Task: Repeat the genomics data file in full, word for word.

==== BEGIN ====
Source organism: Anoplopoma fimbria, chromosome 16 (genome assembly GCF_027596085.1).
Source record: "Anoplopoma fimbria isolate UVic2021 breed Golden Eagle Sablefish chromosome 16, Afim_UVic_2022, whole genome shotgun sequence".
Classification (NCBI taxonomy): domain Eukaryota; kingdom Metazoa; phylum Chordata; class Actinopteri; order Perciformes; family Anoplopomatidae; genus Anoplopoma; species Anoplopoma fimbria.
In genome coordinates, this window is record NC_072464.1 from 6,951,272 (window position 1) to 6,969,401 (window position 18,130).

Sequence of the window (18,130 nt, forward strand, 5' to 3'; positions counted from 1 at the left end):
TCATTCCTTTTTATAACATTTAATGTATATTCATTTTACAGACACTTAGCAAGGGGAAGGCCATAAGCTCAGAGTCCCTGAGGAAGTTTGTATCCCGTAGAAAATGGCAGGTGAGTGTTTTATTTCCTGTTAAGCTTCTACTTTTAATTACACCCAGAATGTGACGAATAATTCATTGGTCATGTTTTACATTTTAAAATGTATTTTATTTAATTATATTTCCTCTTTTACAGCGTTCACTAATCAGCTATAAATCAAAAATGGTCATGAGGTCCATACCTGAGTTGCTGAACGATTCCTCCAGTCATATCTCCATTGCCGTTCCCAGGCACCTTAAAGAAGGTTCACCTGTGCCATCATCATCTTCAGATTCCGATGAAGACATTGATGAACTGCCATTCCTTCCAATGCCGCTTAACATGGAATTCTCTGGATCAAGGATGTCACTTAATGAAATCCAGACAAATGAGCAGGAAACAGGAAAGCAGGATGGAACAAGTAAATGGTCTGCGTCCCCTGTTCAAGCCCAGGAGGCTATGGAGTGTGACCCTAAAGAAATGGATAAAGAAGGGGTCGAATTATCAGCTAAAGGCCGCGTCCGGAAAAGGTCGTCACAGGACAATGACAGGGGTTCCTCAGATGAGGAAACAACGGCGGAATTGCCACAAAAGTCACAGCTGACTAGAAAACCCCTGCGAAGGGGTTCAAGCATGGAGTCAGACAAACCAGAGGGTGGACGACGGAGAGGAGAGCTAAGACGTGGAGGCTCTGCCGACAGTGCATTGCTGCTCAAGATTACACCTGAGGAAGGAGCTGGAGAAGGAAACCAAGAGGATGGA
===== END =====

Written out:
Source organism: Anoplopoma fimbria, chromosome 16 (genome assembly GCF_027596085.1).
Source record: "Anoplopoma fimbria isolate UVic2021 breed Golden Eagle Sablefish chromosome 16, Afim_UVic_2022, whole genome shotgun sequence".
Classification (NCBI taxonomy): domain Eukaryota; kingdom Metazoa; phylum Chordata; class Actinopteri; order Perciformes; family Anoplopomatidae; genus Anoplopoma; species Anoplopoma fimbria.
In genome coordinates, this window is record NC_072464.1 from 6,951,272 (window position 1) to 6,969,401 (window position 18,130).

Sequence of the window (18,130 nt, forward strand, 5' to 3'; positions counted from 1 at the left end):
TCATTCCTTTTTATAACATTTAATGTATATTCATTTTACAGACACTTAGCAAGGGGAAGGCCATAAGCTCAGAGTCCCTGAGGAAGTTTGTATCCCGTAGAAAATGGCAGGTGAGTGTTTTATTTCCTGTTAAGCTTCTACTTTTAATTACACCCAGAATGTGACGAATAATTCATTGGTCATGTTTTACATTTTAAAATGTATTTTATTTAATTATATTTCCTCTTTTACAGCGTTCACTAATCAGCTATAAATCAAAAATGGTCATGAGGTCCATACCTGAGTTGCTGAACGATTCCTCCAGTCATATCTCCATTGCCGTTCCCAGGCACCTTAAAGAAGGTTCACCTGTGCCATCATCATCTTCAGATTCCGATGAAGACATTGATGAACTGCCATTCCTTCCAATGCCGCTTAACATGGAATTCTCTGGATCAAGGATGTCACTTAATGAAATCCAGACAAATGAGCAGGAAACAGGAAAGCAGGATGGAACAAGTAAATGGTCTGCGTCCCCTGTTCAAGCCCAGGAGGCTATGGAGTGTGACCCTAAAGAAATGGATAAAGAAGGGGTCGAATTATCAGCTAAAGGCCGCGTCCGGAAAAGGTCGTCACAGGACAATGACAGGGGTTCCTCAGATGAGGAAACAACGGCGGAATTGCCACAAAAGTCACAGCTGACTAGAAAACCCCTGCGAAGGGGTTCAAGCATGGAGTCAGACAAACCAGAGGGTGGACGACGGAGAGGAGAGCTAAGACGTGGAGGCTCTGCCGACAGTGCATTGCTGCTCAAGATTACACCTGAGGAAGGAGCTGGAGAAGGAAACCAAGAGGATGGA